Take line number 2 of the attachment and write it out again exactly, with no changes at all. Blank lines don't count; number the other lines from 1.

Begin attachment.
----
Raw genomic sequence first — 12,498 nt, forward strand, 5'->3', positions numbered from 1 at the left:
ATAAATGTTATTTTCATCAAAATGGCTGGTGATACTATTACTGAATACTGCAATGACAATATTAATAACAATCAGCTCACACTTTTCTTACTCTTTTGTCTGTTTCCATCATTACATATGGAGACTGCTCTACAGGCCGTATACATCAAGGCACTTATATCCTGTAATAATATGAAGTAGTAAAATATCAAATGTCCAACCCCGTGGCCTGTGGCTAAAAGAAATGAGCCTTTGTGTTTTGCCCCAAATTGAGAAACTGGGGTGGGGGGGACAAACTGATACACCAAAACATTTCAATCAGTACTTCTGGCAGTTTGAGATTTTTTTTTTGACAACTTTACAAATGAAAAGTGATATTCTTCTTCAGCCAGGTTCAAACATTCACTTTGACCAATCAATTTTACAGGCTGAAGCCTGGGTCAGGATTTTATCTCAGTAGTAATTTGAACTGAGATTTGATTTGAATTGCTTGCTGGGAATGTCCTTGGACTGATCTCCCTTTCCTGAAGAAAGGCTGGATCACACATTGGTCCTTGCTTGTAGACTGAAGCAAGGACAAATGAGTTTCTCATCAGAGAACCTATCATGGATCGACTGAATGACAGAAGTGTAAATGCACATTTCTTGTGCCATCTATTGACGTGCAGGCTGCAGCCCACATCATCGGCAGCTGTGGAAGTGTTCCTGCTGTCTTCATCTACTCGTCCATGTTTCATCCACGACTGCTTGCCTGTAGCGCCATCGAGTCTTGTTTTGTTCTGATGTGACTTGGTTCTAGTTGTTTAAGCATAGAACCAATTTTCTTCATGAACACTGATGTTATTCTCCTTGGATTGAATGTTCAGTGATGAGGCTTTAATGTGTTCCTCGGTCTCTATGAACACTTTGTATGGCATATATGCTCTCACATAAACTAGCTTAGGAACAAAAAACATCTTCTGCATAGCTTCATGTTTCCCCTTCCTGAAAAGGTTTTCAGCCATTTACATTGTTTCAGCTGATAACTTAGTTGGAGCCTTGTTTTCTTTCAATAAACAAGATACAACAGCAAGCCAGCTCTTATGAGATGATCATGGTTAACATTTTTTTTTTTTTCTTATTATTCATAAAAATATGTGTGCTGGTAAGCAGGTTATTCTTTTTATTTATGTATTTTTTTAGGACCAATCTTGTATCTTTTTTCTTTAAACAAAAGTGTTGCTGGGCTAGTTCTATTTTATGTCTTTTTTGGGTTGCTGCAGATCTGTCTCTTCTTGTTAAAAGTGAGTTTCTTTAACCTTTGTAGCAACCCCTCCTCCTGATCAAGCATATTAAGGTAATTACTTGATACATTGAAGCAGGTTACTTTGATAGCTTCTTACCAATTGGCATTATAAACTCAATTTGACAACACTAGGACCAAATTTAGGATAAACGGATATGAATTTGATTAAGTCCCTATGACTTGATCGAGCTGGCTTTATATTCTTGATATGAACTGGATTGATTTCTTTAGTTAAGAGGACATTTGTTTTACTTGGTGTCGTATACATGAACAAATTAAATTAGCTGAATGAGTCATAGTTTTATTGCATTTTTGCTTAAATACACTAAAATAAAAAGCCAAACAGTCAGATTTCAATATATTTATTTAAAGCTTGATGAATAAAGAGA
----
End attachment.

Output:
ATAAATGTTATTTTCATCAAAATGGCTGGTGATACTATTACTGAATACTGCAATGACAATATTAATAACAATCAGCTCACACTTTTCTTACTCTTTTGTCTGTTTCCATCATTACATATGGAGACTGCTCTACAGGCCGTATACATCAAGGCACTTATATCCTGTAATAATATGAAGTAGTAAAATATCAAATGTCCAACCCCGTGGCCTGTGGCTAAAAGAAATGAGCCTTTGTGTTTTGCCCCAAATTGAGAAACTGGGGTGGGGGGGACAAACTGATACACCAAAACATTTCAATCAGTACTTCTGGCAGTTTGAGATTTTTTTTTTGACAACTTTACAAATGAAAAGTGATATTCTTCTTCAGCCAGGTTCAAACATTCACTTTGACCAATCAATTTTACAGGCTGAAGCCTGGGTCAGGATTTTATCTCAGTAGTAATTTGAACTGAGATTTGATTTGAATTGCTTGCTGGGAATGTCCTTGGACTGATCTCCCTTTCCTGAAGAAAGGCTGGATCACACATTGGTCCTTGCTTGTAGACTGAAGCAAGGACAAATGAGTTTCTCATCAGAGAACCTATCATGGATCGACTGAATGACAGAAGTGTAAATGCACATTTCTTGTGCCATCTATTGACGTGCAGGCTGCAGCCCACATCATCGGCAGCTGTGGAAGTGTTCCTGCTGTCTTCATCTACTCGTCCATGTTTCATCCACGACTGCTTGCCTGTAGCGCCATCGAGTCTTGTTTTGTTCTGATGTGACTTGGTTCTAGTTGTTTAAGCATAGAACCAATTTTCTTCATGAACACTGATGTTATTCTCCTTGGATTGAATGTTCAGTGATGAGGCTTTAATGTGTTCCTCGGTCTCTATGAACACTTTGTATGGCATATATGCTCTCACATAAACTAGCTTAGGAACAAAAAACATCTTCTGCATAGCTTCATGTTTCCCCTTCCTGAAAAGGTTTTCAGCCATTTACATTGTTTCAGCTGATAACTTAGTTGGAGCCTTGTTTTCTTTCAATAAACAAGATACAACAGCAAGCCAGCTCTTATGAGATGATCATGGTTAACATTTTTTTTTTTTTCTTATTATTCATAAAAATATGTGTGCTGGTAAGCAGGTTATTCTTTTTATTTATGTATTTTTTTAGGACCAATCTTGTATCTTTTTTCTTTAAACAAAAGTGTTGCTGGGCTAGTTCTATTTTATGTCTTTTTTGGGTTGCTGCAGATCTGTCTCTTCTTGTTAAAAGTGAGTTTCTTTAACCTTTGTAGCAACCCCTCCTCCTGATCAAGCATATTAAGGTAATTACTTGATACATTGAAGCAGGTTACTTTGATAGCTTCTTACCAATTGGCATTATAAACTCAATTTGACAACACTAGGACCAAATTTAGGATAAACGGATATGAATTTGATTAAGTCCCTATGACTTGATCGAGCTGGCTTTATATTCTTGATATGAACTGGATTGATTTCTTTAGTTAAGAGGACATTTGTTTTACTTGGTGTCGTATACATGAACAAATTAAATTAGCTGAATGAGTCATAGTTTTATTGCATTTTTGCTTAAATACACTAAAATAAAAAGCCAAACAGTCAGATTTCAATATATTTATTTAAAGCTTGATGAATAAAGAGA